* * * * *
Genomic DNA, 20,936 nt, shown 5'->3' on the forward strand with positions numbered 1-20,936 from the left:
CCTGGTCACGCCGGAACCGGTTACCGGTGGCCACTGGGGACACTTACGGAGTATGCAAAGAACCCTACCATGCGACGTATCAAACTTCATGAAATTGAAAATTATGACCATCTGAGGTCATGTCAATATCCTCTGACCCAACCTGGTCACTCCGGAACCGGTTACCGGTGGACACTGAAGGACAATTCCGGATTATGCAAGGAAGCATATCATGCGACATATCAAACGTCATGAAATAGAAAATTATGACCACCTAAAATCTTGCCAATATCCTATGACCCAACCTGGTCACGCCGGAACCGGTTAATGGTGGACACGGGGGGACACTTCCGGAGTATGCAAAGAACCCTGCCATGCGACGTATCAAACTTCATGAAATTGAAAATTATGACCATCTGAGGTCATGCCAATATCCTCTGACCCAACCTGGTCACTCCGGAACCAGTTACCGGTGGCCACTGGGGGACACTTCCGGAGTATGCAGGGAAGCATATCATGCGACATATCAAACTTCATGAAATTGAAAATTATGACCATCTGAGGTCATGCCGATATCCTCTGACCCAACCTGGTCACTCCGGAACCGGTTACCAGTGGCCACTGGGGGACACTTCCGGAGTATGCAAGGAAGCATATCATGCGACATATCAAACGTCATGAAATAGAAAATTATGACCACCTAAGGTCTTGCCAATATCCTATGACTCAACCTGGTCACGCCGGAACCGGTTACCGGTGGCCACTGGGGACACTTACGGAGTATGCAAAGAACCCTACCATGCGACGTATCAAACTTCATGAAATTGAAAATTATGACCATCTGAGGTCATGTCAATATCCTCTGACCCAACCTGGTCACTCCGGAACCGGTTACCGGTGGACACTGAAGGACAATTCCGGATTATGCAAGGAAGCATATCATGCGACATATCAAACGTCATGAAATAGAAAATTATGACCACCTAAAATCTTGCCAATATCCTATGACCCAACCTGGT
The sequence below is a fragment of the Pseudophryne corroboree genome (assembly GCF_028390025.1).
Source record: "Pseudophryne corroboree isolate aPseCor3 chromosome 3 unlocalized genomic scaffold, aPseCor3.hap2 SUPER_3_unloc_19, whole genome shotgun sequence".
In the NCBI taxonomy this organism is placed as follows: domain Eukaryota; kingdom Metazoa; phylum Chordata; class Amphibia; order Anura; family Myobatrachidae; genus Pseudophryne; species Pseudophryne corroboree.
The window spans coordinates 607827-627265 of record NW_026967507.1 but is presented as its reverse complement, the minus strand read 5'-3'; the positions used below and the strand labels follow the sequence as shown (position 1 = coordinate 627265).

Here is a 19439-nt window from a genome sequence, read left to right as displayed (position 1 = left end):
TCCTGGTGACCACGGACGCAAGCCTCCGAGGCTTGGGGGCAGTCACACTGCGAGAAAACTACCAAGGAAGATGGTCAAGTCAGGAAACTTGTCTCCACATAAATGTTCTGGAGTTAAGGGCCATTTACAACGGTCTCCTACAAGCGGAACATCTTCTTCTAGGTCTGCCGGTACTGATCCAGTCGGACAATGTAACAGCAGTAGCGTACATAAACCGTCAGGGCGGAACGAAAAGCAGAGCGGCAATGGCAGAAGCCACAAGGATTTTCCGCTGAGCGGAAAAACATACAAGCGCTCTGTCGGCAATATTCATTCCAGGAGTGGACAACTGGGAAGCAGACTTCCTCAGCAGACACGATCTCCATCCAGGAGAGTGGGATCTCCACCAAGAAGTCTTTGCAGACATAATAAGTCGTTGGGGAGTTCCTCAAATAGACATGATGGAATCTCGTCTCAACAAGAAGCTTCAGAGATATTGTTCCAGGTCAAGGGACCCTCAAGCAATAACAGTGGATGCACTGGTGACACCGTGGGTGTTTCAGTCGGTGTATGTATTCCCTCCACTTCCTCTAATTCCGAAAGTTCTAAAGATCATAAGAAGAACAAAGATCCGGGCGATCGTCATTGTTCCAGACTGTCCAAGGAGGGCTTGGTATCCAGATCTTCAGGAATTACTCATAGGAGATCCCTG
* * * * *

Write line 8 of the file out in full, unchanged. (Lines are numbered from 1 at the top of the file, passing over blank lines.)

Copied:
TCCTGGTGACCACGGACGCAAGCCTCCGAGGCTTGGGGGCAGTCACACTGCGAGAAAACTACCAAGGAAGATGGTCAAGTCAGGAAACTTGTCTCCACATAAATGTTCTGGAGTTAAGGGCCATTTACAACGGTCTCCTACAAGCGGAACATCTTCTTCTAGGTCTGCCGGTACTGATCCAGTCGGACAATGTAACAGCAGTAGCGTACATAAACCGTCAGGGCGGAACGAAAAGCAGAGCGGCAATGGCAGAAGCCACAAGGATTTTCCGCTGAGCGGAAAAACATACAAGCGCTCTGTCGGCAATATTCATTCCAGGAGTGGACAACTGGGAAGCAGACTTCCTCAGCAGACACGATCTCCATCCAGGAGAGTGGGATCTCCACCAAGAAGTCTTTGCAGACATAATAAGTCGTTGGGGAGTTCCTCAAATAGACATGATGGAATCTCGTCTCAACAAGAAGCTTCAGAGATATTGTTCCAGGTCAAGGGACCCTCAAGCAATAACAGTGGATGCACTGGTGACACCGTGGGTGTTTCAGTCGGTGTATGTATTCCCTCCACTTCCTCTAATTCCGAAAGTTCTAAAGATCATAAGAAGAACAAAGATCCGGGCGATCGTCATTGTTCCAGACTGTCCAAGGAGGGCTTGGTATCCAGATCTTCAGGAATTACTCATAGGAGATCCCTG